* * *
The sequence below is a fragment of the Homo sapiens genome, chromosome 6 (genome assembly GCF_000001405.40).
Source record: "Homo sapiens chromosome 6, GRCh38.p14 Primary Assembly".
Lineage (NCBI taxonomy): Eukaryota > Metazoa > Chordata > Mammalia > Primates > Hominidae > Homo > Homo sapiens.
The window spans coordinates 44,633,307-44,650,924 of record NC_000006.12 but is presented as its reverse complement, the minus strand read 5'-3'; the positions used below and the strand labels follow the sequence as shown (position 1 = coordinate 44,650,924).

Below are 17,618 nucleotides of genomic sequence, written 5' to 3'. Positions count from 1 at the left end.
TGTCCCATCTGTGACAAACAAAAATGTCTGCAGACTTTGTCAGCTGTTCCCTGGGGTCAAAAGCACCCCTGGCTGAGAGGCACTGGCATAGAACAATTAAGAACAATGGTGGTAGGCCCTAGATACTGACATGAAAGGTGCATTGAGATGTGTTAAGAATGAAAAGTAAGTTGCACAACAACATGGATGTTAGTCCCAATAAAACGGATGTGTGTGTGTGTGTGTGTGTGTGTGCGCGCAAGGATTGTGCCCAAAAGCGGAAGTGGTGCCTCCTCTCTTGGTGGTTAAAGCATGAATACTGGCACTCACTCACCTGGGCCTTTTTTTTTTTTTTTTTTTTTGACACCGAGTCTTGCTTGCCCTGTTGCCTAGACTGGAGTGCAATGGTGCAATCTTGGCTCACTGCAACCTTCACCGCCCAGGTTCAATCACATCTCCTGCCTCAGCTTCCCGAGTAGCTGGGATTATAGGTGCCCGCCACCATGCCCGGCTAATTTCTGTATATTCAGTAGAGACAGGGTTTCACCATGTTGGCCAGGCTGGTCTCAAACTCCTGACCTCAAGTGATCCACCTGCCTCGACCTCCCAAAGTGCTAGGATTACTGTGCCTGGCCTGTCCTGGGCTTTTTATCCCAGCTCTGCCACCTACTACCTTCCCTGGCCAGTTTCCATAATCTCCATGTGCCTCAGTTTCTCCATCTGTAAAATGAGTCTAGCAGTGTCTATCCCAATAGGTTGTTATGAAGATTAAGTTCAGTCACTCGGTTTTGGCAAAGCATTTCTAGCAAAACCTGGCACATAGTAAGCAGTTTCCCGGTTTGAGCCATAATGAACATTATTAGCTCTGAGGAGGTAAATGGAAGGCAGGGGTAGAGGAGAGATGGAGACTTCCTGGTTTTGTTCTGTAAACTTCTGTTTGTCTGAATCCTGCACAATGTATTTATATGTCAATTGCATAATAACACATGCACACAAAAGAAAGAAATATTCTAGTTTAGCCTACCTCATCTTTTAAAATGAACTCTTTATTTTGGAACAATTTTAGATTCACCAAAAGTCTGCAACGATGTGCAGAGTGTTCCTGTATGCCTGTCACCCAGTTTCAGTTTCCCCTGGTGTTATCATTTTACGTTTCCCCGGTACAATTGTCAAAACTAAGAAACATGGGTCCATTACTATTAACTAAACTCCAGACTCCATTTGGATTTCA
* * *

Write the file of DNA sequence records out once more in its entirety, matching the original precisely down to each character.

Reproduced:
The sequence below is a fragment of the Homo sapiens genome, chromosome 6 (genome assembly GCF_000001405.40).
Source record: "Homo sapiens chromosome 6, GRCh38.p14 Primary Assembly".
Lineage (NCBI taxonomy): Eukaryota > Metazoa > Chordata > Mammalia > Primates > Hominidae > Homo > Homo sapiens.
The window spans coordinates 44,633,307-44,650,924 of record NC_000006.12 but is presented as its reverse complement, the minus strand read 5'-3'; the positions used below and the strand labels follow the sequence as shown (position 1 = coordinate 44,650,924).

Below are 17,618 nucleotides of genomic sequence, written 5' to 3'. Positions count from 1 at the left end.
TGTCCCATCTGTGACAAACAAAAATGTCTGCAGACTTTGTCAGCTGTTCCCTGGGGTCAAAAGCACCCCTGGCTGAGAGGCACTGGCATAGAACAATTAAGAACAATGGTGGTAGGCCCTAGATACTGACATGAAAGGTGCATTGAGATGTGTTAAGAATGAAAAGTAAGTTGCACAACAACATGGATGTTAGTCCCAATAAAACGGATGTGTGTGTGTGTGTGTGTGTGTGTGCGCGCAAGGATTGTGCCCAAAAGCGGAAGTGGTGCCTCCTCTCTTGGTGGTTAAAGCATGAATACTGGCACTCACTCACCTGGGCCTTTTTTTTTTTTTTTTTTTTTGACACCGAGTCTTGCTTGCCCTGTTGCCTAGACTGGAGTGCAATGGTGCAATCTTGGCTCACTGCAACCTTCACCGCCCAGGTTCAATCACATCTCCTGCCTCAGCTTCCCGAGTAGCTGGGATTATAGGTGCCCGCCACCATGCCCGGCTAATTTCTGTATATTCAGTAGAGACAGGGTTTCACCATGTTGGCCAGGCTGGTCTCAAACTCCTGACCTCAAGTGATCCACCTGCCTCGACCTCCCAAAGTGCTAGGATTACTGTGCCTGGCCTGTCCTGGGCTTTTTATCCCAGCTCTGCCACCTACTACCTTCCCTGGCCAGTTTCCATAATCTCCATGTGCCTCAGTTTCTCCATCTGTAAAATGAGTCTAGCAGTGTCTATCCCAATAGGTTGTTATGAAGATTAAGTTCAGTCACTCGGTTTTGGCAAAGCATTTCTAGCAAAACCTGGCACATAGTAAGCAGTTTCCCGGTTTGAGCCATAATGAACATTATTAGCTCTGAGGAGGTAAATGGAAGGCAGGGGTAGAGGAGAGATGGAGACTTCCTGGTTTTGTTCTGTAAACTTCTGTTTGTCTGAATCCTGCACAATGTATTTATATGTCAATTGCATAATAACACATGCACACAAAAGAAAGAAATATTCTAGTTTAGCCTACCTCATCTTTTAAAATGAACTCTTTATTTTGGAACAATTTTAGATTCACCAAAAGTCTGCAACGATGTGCAGAGTGTTCCTGTATGCCTGTCACCCAGTTTCAGTTTCCCCTGGTGTTATCATTTTACGTTTCCCCGGTACAATTGTCAAAACTAAGAAACATGGGTCCATTACTATTAACTAAACTCCAGACTCCATTTGGATTTCA